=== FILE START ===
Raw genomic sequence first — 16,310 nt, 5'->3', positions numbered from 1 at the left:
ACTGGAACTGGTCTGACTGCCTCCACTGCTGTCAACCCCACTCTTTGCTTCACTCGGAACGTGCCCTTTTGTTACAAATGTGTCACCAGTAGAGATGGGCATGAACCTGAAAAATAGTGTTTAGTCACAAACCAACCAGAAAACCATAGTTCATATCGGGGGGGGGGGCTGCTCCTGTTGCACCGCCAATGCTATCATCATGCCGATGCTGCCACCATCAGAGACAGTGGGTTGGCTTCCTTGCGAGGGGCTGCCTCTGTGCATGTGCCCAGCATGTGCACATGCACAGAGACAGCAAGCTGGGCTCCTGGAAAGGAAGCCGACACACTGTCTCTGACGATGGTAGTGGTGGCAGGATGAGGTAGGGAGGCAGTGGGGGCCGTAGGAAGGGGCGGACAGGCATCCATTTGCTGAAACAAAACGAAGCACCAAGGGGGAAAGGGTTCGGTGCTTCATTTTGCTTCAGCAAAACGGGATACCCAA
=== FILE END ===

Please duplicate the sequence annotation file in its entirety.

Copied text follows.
Raw genomic sequence first — 16,310 nt, 5'->3', positions numbered from 1 at the left:
ACTGGAACTGGTCTGACTGCCTCCACTGCTGTCAACCCCACTCTTTGCTTCACTCGGAACGTGCCCTTTTGTTACAAATGTGTCACCAGTAGAGATGGGCATGAACCTGAAAAATAGTGTTTAGTCACAAACCAACCAGAAAACCATAGTTCATATCGGGGGGGGGGGCTGCTCCTGTTGCACCGCCAATGCTATCATCATGCCGATGCTGCCACCATCAGAGACAGTGGGTTGGCTTCCTTGCGAGGGGCTGCCTCTGTGCATGTGCCCAGCATGTGCACATGCACAGAGACAGCAAGCTGGGCTCCTGGAAAGGAAGCCGACACACTGTCTCTGACGATGGTAGTGGTGGCAGGATGAGGTAGGGAGGCAGTGGGGGCCGTAGGAAGGGGCGGACAGGCATCCATTTGCTGAAACAAAACGAAGCACCAAGGGGGAAAGGGTTCGGTGCTTCATTTTGCTTCAGCAAAACGGGATACCCAA